TIP: To prep your onions for grilling, cut 1/2 inch rounds, and thread them onto bamboo skewers that have been soaked in water for at least 30 minutes. This will keep your grilled oniony goodness from falling through the grill grates.

If GRILLING: Set the grill on high and give it a scrub with a wire brush. Reduce the heat to meduim, and arrange your veggies in a single layer. Grill about 5 minutes per side, or until you get some nice grill marks and tender veggies (cooking times may vary depending on your grill). Try to avoid charring the crap out of your veggies. You will probably need to do several batches.

If ROASTING: Pre-heat the oven to 400 degrees. Arrange veggies in a single layer on parchment paper or a greased cookie sheet. Cook 10 minutes, flip the veggies, and return to the oven for another 10 minutes, or until they are tender.

TO ASSEMBLE
sammich-091003-0008 sammich-091003-0009
sammich-091003-0010 sammich-091003-0011

Grab your ciabatta or focaccia, and with your knife blade parallel to the countertop, slice the bread the long way so that you get two large open-faced halves. Hollow out the interior crumb of the bread to make space for the filling. Repeat with the other loaf.

TIP: Save that bread that you pulled out! Toss it in the food processor and make bread crumbs. Store them in a zip top bag in the freezer until you need them.

Take the bottom half of the first loaf of bread, and spread half of the Tofutti cream cheese over it, making sure that there is no bare bread poking through. (This is important to “waterproof” the bottom of your sammich; without this, the bottom gets soggy from the vegetables.) Spread half of the tapenade overtop of the cream cheese. Layer your onions over that, then follow with a layer of eggplant, and a layer of squash and/or zucchini. Grab 3-4 roasted red peppers an spread those out over top.

Take the corresponding top half of the bread and spread the chick pea filling over top. Make a layer of whole basil leaves over this, pressing them into the filling. Carefully take the top layer of the bread, and place it over the bottom half. Wrap the whole thing tightly in plastic wrap. Repeat with the other loaf.

Place both wrapped sandwiches on a large cookie sheet. Place another cookie sheet on top of the sandwiches. Place the cookie sheets in the fridge, and put something heavy on top. Jars of tomato sauce or soup work great for this.

Let the sammich sit for 8-18 hours. When ready to serve, remove the plastic wrap, and use a bread knife to carefully slice the sandwich into squares.

sammich-091004-0015

Grilled Pizza

grilled-pizza-091002-0004My brother Dave came over to visit the other day, and–since it was around dinner time, and since he is the designated family grill meister–we made grilled pizza.grilled-pizza-091002-0001

If you’ve never had grilled pizza, you MUST try it. It’s easy to prepare, FUN to make, and very tasty to eat. This is a really great thing to do with guests too, because everything can be prepped in advance. AND everyone can have their own pizza JUST the way they like it.

For grilled pizza, I use an America’s Test Kitchen recipe for the crust, but I think any pizza dough recipe would work fine, as long as you rolled it out a little thicker than you normally would.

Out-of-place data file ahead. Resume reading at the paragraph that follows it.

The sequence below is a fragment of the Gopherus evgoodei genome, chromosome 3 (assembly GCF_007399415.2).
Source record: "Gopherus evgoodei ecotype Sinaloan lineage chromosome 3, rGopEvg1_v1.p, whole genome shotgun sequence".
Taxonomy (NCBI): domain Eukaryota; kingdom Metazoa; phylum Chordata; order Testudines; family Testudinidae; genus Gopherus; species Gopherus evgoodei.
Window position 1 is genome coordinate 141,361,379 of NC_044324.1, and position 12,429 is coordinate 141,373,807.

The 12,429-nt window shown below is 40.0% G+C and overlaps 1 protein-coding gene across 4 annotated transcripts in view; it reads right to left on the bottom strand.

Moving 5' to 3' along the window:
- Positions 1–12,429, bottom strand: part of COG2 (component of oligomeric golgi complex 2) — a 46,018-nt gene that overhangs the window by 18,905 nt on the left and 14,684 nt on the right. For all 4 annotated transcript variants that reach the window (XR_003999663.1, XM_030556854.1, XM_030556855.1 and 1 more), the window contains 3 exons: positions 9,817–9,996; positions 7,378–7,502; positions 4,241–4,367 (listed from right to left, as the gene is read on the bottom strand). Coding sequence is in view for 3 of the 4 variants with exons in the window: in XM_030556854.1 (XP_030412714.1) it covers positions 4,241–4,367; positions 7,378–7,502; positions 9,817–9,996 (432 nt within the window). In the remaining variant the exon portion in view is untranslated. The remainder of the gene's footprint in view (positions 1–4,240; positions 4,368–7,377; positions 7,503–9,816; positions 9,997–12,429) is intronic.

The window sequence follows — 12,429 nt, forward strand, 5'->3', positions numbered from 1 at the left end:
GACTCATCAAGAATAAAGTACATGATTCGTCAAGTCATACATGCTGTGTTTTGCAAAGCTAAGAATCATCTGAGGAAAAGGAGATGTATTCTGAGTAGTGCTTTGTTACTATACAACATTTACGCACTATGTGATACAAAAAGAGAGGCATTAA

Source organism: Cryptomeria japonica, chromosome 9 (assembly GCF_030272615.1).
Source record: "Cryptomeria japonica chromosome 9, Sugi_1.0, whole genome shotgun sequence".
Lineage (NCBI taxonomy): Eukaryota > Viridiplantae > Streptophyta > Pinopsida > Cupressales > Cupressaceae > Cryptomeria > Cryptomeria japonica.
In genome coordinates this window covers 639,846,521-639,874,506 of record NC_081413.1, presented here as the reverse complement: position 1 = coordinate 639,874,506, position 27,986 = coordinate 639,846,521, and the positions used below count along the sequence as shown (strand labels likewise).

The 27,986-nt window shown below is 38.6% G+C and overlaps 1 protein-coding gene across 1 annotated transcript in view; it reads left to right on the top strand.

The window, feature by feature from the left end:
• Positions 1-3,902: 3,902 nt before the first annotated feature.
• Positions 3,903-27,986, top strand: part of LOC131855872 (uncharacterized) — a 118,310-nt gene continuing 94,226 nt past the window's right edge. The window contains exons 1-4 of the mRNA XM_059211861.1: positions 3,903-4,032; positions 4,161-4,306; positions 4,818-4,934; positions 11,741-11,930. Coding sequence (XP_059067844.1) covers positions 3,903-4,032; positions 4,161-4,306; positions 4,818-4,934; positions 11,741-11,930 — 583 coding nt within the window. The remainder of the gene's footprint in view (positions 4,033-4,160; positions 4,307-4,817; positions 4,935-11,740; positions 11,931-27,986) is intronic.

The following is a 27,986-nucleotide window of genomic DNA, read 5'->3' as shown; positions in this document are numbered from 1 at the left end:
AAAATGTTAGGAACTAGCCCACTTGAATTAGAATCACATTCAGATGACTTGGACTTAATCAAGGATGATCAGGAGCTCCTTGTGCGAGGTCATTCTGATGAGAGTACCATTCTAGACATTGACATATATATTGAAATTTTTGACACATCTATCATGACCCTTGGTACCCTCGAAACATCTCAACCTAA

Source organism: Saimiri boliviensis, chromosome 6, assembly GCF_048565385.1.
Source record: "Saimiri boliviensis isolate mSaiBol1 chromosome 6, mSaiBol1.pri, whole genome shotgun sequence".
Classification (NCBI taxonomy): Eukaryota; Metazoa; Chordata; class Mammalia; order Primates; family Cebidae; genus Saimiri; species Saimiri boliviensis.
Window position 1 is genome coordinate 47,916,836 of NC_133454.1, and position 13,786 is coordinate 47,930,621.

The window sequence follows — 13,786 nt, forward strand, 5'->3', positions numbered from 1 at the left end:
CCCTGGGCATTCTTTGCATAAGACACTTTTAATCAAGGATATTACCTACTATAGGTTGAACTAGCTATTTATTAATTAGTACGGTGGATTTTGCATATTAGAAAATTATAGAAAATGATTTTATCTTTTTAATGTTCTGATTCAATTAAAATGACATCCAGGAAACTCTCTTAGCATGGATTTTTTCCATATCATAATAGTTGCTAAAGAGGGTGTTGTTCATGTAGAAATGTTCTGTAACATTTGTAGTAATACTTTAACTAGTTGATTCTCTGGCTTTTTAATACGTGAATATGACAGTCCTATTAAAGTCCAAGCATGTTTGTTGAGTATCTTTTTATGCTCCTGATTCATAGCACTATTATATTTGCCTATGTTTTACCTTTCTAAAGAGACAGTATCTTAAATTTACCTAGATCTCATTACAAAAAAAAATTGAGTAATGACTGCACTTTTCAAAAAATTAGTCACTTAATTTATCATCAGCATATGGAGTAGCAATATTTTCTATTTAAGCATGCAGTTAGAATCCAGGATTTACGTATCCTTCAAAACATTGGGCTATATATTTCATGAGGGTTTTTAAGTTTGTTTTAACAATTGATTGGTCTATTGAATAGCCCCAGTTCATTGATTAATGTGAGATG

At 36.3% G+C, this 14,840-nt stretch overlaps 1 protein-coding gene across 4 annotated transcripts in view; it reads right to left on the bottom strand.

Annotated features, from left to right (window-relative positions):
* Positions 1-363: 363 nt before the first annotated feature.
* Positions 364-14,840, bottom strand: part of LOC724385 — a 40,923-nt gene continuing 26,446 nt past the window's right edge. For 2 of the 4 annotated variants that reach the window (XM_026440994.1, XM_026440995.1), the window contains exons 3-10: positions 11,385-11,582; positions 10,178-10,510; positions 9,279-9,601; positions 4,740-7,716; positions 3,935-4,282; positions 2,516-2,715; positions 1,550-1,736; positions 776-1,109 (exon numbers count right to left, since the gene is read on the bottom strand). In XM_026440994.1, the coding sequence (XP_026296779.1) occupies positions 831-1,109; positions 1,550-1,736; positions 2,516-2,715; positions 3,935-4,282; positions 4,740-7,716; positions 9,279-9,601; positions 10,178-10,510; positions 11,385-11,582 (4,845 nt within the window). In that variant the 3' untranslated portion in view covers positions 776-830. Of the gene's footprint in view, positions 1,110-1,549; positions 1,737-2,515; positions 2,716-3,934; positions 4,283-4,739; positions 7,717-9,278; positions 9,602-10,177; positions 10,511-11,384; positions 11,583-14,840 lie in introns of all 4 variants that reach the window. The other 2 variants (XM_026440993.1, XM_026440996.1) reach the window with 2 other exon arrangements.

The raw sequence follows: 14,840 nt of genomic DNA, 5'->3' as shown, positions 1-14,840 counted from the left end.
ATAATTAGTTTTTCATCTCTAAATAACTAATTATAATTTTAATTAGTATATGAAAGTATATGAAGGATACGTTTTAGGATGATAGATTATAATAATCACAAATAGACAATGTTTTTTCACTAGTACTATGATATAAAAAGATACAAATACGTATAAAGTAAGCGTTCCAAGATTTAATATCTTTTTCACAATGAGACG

grilled-pizza-091002-0002 I love getting creative with our toppings, and this week I put out roasted red peppers, diced shallots, chopped jalapenos, sliced green olives, and tomato salad. But out of three of us I I was the only one who used ALL of those things on one pizza!

So the way this works is that you take the rolled-out dough to your hot grill and cook just one side. We have a Weber grill with burners that run the length of the grill from side to side, and I picked up a few tips from Dave this week on the best way to cook pizza on this type of grill: grilled-pizza-091002-0003

  • He got the grill roaring hot first with all burners on high, and cleaned the grate with a wire brush.
  • He turned off the burners and then cautiously sprayed it with non-stick cooking spray (you may still get a momentary flare up so be super careful).
  • He turned the grill back on, but set the middle burners as low as they would go.
  • The outer two burners were turned on to just a few ticks above medium.
  • He cooked our pizza in the middle of the grill via the indirect heat of the outer two burners.

Tip: If  you have a grill where the burners run front to back, these hints from Dave will still apply, but your primary heat sources will be the sides instead of the front and back.

grilled-pizza-091002-0005So once Dave had cooked all of our pizza dough rounds on one side, we brought them into the kitchen and arranged our sauce and toppings on the cooked side. (Did I forget to mention that we also had some of the amazing Daiya cheese? Cos we did.)

Then the pizzas went back out onto the grill to finish cooking. Dave left the grill lid closed pretty much the whole time to allow the cheese and toppings to cook, but he did check the underneath of our pizzas a few times to make sure they weren’t cooking too fast.

The result was AWESOME pizza with beautiful grill marks, a crispy crust, and excellent flavor. Each one was a work of art. They were almost too pretty to eat…ALMOST…. :)